Chris Grayling will look at re-opening Burscough Curves in a bid to improve rail links in the North West
Rail lines between Southport, Preston and Ormskirk could be re-opened as a “quick win” to improve rail services in the North West.
Transport Minister Chris Grayling revealed he was looking into the viability of the scheme as he visited Southport on Thursday to support the election campaign of Conservative Liverpool City Region metro mayor candidate Tony Caldeira.
Mr Grayling said: “Re-opening the Burscough Curves and reinstating direct rail links between Southport, Preston and Ormskirk is a project I am going to take a close look at.
“Over the next few years I want to see more and more commuters being taken off the roads and onto rail.”
The Minister said he is keen to improve rail connectivity between towns and cities in the North West, and that restoring previously operational routes, rather than building completely new lines, are the type of “quick win” solutions he is keen to explore.
During the rail restructuring of the 1960s and 1970s, the Burscough Curves, which formed a link between the Ormskirk-Preston and Southport-Wigan lines were removed, although the formation survives. The North Curve was taken out of use and severed in July 1969, last used for a Saturdays only empty train from Blackpool to Southport. The South Curve saw its last train in 1982.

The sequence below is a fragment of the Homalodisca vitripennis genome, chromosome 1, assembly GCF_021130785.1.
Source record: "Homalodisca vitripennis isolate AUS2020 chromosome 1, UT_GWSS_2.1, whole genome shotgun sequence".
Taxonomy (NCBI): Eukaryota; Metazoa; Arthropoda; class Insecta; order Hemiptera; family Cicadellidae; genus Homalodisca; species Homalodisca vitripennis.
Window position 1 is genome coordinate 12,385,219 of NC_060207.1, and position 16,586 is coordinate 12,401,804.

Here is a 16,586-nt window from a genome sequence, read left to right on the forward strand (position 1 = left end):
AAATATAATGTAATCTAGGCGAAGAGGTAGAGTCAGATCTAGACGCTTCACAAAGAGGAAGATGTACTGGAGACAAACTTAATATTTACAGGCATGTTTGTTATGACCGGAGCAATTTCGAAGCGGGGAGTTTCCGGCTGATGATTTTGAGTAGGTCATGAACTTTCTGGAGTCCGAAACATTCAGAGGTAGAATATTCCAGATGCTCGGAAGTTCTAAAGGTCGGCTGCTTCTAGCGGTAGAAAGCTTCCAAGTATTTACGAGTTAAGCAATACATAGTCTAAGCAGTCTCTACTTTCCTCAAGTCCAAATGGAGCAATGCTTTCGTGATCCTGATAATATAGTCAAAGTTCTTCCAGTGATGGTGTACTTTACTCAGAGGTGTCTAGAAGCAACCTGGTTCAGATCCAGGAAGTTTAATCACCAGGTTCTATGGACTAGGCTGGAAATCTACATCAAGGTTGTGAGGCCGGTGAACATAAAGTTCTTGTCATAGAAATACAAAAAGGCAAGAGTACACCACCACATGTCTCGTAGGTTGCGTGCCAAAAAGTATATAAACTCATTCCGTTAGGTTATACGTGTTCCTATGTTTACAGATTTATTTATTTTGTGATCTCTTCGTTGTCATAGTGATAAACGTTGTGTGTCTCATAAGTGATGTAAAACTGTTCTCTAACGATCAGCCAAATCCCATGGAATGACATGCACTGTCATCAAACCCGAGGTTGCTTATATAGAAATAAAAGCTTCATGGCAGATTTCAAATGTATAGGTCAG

The passenger service from Ormskirk, through to Burscough Junction and on to Southport, which used the southern curve, was withdrawn in 1962.
Various schemes have been proposed, including the full electrification of the line from Southport via Burscough to Ormskirk using the same third rail system as Merseyrail.
Mr Grayling said: “I have spoken to the Conservative team in Southport today about the prospect of re-opening the Burscough Curves, and I want to look at this and see what we can do.
“But this is clearly one where I can see the benefits.
“I am looking at projects like this where we can increase rail connectivity in the region by reviving previous routes which have been lost for half a century.
“It is the kind of scheme we are looking to do more of in the future.”
He added that other changes were coming for rail passengers in the Merseyside region over the next few years, with new services, more trains, and getting rid of the hated Pacer trains from the Southport to Manchester rail line.